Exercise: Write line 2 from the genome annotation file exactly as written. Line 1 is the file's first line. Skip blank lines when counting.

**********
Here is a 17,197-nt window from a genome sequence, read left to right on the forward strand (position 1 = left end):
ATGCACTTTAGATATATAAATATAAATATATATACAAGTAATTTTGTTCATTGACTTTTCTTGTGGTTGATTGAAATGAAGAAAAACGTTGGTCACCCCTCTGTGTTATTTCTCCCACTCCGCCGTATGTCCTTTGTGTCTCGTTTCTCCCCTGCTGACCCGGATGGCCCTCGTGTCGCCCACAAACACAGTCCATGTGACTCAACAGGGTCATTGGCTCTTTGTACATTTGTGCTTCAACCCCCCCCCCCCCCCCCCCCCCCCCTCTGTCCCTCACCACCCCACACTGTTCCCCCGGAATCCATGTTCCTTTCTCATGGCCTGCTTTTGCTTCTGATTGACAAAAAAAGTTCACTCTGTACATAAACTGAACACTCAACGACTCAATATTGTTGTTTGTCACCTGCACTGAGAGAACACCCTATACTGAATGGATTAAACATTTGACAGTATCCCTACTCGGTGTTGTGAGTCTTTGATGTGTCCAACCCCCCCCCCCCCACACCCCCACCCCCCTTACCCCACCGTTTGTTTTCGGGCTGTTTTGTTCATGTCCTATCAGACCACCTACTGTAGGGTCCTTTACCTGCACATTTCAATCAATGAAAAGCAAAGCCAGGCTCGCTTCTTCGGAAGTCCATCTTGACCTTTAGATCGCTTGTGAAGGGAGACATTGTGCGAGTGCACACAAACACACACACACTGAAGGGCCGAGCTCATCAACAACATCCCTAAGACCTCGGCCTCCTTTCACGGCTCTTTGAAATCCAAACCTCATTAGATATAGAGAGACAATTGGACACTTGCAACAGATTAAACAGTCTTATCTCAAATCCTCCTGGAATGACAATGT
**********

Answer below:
ATGCACTTTAGATATATAAATATAAATATATATACAAGTAATTTTGTTCATTGACTTTTCTTGTGGTTGATTGAAATGAAGAAAAACGTTGGTCACCCCTCTGTGTTATTTCTCCCACTCCGCCGTATGTCCTTTGTGTCTCGTTTCTCCCCTGCTGACCCGGATGGCCCTCGTGTCGCCCACAAACACAGTCCATGTGACTCAACAGGGTCATTGGCTCTTTGTACATTTGTGCTTCAACCCCCCCCCCCCCCCCCCCCCCCCCTCTGTCCCTCACCACCCCACACTGTTCCCCCGGAATCCATGTTCCTTTCTCATGGCCTGCTTTTGCTTCTGATTGACAAAAAAAGTTCACTCTGTACATAAACTGAACACTCAACGACTCAATATTGTTGTTTGTCACCTGCACTGAGAGAACACCCTATACTGAATGGATTAAACATTTGACAGTATCCCTACTCGGTGTTGTGAGTCTTTGATGTGTCCAACCCCCCCCCCCCCACACCCCCACCCCCCTTACCCCACCGTTTGTTTTCGGGCTGTTTTGTTCATGTCCTATCAGACCACCTACTGTAGGGTCCTTTACCTGCACATTTCAATCAATGAAAAGCAAAGCCAGGCTCGCTTCTTCGGAAGTCCATCTTGACCTTTAGATCGCTTGTGAAGGGAGACATTGTGCGAGTGCACACAAACACACACACACTGAAGGGCCGAGCTCATCAACAACATCCCTAAGACCTCGGCCTCCTTTCACGGCTCTTTGAAATCCAAACCTCATTAGATATAGAGAGACAATTGGACACTTGCAACAGATTAAACAGTCTTATCTCAAATCCTCCTGGAATGACAATGT